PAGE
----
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Allot Ltd. (NASDAQ:ALLT) continues its loss-making streak, announcing negative earnings for its latest financial year ending. The single most important question to ask when you’re investing in a loss-making company is – will it need to raise cash again, and if so, when? Selling new shares may dilute the value of existing shares on issue, and since Allot is currently burning more cash than it is making, it’s likely the business will need funding for future growth. Today I’ve examined Allot’s financial data from its most recent earnings update, to roughly assess when the company may need to raise new capital.
What is cash burn?
Currently, Allot has US$101m in cash holdings and producing negative free cash flow of -US$3.9m. The riskiest factor facing investors of Allot is the potential for the company to run out of cash without the ability to raise more money. Furthermore, it is not uncommon to find loss-makers in an industry such as tech. These companies face the trade-off between running the risk of depleting its cash reserves too fast, or falling behind competition on innovation and gaining market share by investing too slowly.
When will Allot need to raise more cash?
When negative, free cash flow (which I define as cash from operations minus fixed capital investment) can be an effective measure of how much Allot has to spend each year in order to keep its business running.
In Allot’s case, its cash outflows fell by 29% last year, which may signal the company moving towards a more sustainable level of expenses. If the company does not increase its cash burn next year and remains at the current level of -US$3.9m, then it should not need to raise further capital for the next few years. Even though this is analysis is fairly basic, and Allot still can cut its overhead further, or open a new line of credit instead of issuing new shares, the outcome of this analysis still gives us an idea of the company’s timeline and when things will have to start changing, since its current operation is unsustainable.
Next Steps:Allot’s declining cash burn growth isn’t a good thing or a bad thing. It merely means the company will run down its cash reserves more slowly but also reinvest less in the business. Though, there are many factors that we haven’t considered in our basic analysis, this outcome gives a relatively broad overview of the company’s cash financial situation. Now that we’ve accounted for cash burn growth, you should also look at expected revenue growth in order to gauge when the company may become breakeven. Keep in mind I haven’t considered other factors such as how ALLT is expected to perform in the future. You should continue to research Allot to get a more holistic view of the company by looking at:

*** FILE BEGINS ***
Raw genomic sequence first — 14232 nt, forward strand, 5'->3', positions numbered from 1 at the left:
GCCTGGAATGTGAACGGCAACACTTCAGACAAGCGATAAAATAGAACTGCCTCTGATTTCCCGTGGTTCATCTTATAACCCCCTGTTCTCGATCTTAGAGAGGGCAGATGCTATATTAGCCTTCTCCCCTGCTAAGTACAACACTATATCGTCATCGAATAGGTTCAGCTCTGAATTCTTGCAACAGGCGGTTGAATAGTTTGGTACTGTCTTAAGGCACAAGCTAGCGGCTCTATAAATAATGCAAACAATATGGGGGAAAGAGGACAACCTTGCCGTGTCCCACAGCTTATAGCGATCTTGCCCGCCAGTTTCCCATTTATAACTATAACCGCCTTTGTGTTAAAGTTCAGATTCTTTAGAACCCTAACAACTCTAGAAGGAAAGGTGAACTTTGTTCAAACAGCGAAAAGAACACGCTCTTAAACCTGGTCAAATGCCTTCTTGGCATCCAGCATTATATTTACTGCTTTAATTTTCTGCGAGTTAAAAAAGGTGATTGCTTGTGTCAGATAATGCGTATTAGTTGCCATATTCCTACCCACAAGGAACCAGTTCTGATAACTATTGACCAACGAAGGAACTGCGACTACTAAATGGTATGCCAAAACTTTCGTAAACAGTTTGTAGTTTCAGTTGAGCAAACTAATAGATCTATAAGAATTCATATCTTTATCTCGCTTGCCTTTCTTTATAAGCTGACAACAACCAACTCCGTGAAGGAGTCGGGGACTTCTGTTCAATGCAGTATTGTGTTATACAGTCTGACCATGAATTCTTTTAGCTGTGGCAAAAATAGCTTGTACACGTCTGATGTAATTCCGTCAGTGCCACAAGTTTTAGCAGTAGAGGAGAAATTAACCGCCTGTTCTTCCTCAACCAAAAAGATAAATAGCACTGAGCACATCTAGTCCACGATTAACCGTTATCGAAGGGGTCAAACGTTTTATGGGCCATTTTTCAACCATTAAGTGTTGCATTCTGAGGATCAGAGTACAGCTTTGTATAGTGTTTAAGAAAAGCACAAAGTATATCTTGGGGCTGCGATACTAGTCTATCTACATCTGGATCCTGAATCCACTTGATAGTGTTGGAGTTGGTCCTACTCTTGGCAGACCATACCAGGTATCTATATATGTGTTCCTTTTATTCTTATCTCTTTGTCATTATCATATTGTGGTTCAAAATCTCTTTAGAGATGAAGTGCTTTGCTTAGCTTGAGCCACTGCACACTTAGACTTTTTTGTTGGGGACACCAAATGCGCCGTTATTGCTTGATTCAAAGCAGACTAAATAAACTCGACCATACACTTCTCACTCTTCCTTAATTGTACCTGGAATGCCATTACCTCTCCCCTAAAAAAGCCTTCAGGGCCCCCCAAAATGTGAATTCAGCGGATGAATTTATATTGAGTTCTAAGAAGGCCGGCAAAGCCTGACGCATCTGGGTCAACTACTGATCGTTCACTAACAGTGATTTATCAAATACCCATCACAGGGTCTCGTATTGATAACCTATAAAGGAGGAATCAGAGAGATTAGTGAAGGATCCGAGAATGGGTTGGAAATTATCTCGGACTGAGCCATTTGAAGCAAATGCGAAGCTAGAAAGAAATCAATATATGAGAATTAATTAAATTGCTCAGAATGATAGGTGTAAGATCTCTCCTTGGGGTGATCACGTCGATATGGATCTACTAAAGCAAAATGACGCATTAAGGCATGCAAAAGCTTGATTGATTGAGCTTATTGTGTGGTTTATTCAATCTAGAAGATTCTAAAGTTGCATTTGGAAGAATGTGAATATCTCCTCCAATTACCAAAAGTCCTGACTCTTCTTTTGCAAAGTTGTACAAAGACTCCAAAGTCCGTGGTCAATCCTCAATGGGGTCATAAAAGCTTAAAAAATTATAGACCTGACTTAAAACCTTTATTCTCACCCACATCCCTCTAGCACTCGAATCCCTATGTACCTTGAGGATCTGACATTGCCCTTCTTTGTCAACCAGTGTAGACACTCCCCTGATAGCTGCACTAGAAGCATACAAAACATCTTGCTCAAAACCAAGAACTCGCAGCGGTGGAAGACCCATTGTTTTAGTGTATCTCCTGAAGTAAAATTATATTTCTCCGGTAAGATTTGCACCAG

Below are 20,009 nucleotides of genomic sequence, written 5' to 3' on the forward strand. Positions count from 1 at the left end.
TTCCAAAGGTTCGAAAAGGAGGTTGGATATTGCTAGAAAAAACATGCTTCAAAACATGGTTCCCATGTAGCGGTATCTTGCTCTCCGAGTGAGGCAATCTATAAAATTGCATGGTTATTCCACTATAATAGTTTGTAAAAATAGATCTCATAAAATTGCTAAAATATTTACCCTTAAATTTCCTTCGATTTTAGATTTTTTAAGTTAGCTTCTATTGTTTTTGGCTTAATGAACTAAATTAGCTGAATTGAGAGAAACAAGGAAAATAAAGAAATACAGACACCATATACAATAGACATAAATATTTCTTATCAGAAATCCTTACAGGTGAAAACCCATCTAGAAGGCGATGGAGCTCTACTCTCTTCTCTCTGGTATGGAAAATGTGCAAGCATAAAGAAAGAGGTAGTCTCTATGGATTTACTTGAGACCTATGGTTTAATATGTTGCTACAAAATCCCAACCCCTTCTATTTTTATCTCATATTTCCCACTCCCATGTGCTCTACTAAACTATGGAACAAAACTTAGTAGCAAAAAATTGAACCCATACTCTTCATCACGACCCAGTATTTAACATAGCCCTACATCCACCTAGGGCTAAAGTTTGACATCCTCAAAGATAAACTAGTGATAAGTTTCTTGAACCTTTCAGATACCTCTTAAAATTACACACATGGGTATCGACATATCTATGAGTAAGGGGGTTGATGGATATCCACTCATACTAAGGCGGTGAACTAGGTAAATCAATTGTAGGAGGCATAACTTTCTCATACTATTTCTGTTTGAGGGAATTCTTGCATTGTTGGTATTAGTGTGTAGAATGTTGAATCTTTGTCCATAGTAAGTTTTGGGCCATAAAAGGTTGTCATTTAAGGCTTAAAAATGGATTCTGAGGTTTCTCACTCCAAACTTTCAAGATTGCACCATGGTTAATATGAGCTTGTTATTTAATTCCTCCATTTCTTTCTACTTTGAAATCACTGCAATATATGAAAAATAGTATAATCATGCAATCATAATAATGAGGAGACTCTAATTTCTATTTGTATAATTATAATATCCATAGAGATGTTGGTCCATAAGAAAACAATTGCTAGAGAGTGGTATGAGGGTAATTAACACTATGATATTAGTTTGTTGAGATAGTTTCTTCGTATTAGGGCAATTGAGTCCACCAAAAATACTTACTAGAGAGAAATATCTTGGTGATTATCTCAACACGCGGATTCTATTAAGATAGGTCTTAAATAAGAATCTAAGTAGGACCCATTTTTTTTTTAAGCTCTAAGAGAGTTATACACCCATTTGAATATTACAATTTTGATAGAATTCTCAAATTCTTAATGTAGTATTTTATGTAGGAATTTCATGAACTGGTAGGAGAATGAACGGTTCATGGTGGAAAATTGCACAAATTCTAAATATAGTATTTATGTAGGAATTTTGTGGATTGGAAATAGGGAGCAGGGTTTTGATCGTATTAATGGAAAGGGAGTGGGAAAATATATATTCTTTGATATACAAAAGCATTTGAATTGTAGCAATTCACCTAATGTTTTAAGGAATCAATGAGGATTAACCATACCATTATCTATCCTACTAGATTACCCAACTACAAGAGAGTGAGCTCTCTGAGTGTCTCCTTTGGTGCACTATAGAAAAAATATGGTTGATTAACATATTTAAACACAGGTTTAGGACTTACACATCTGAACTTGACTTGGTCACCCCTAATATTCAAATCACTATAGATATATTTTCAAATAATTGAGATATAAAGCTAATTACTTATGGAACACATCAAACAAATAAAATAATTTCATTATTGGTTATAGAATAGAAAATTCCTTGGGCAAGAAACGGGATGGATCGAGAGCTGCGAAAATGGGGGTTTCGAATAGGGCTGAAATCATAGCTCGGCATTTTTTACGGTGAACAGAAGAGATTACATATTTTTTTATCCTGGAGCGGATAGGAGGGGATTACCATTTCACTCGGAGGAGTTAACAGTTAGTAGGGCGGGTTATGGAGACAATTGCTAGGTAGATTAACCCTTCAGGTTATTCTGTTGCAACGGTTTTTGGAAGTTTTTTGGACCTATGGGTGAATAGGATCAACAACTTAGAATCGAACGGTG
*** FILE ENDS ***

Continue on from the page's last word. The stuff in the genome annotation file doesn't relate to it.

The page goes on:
- Future Outlook: What are well-informed industry analysts predicting for ALLT’s future growth? Take a look at our free research report of analyst consensus for ALLT’s outlook.
- Management Team: An experienced management team on the helm increases our confidence in the business – take a look at who sits on Allot’s board and the CEO’s back ground.
- Other High-Performing Stocks: If you believe you should cushion your portfolio with something less risky, scroll through our free list of these great stocks here.
NB: Figures in this article are calculated using data from the trailing twelve months from 31 March 2019. This may not be consistent with full year annual report figures. Operating expenses include only SG&A and one-year R&D.
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If you spot an error that warrants correction, please contact the editor at email@example.com. This article by Simply Wall St is general in nature. It does not constitute a recommendation to buy or sell any stock, and does not take account of your objectives, or your financial situation. Simply Wall St has no position in the stocks mentioned. Thank you for reading.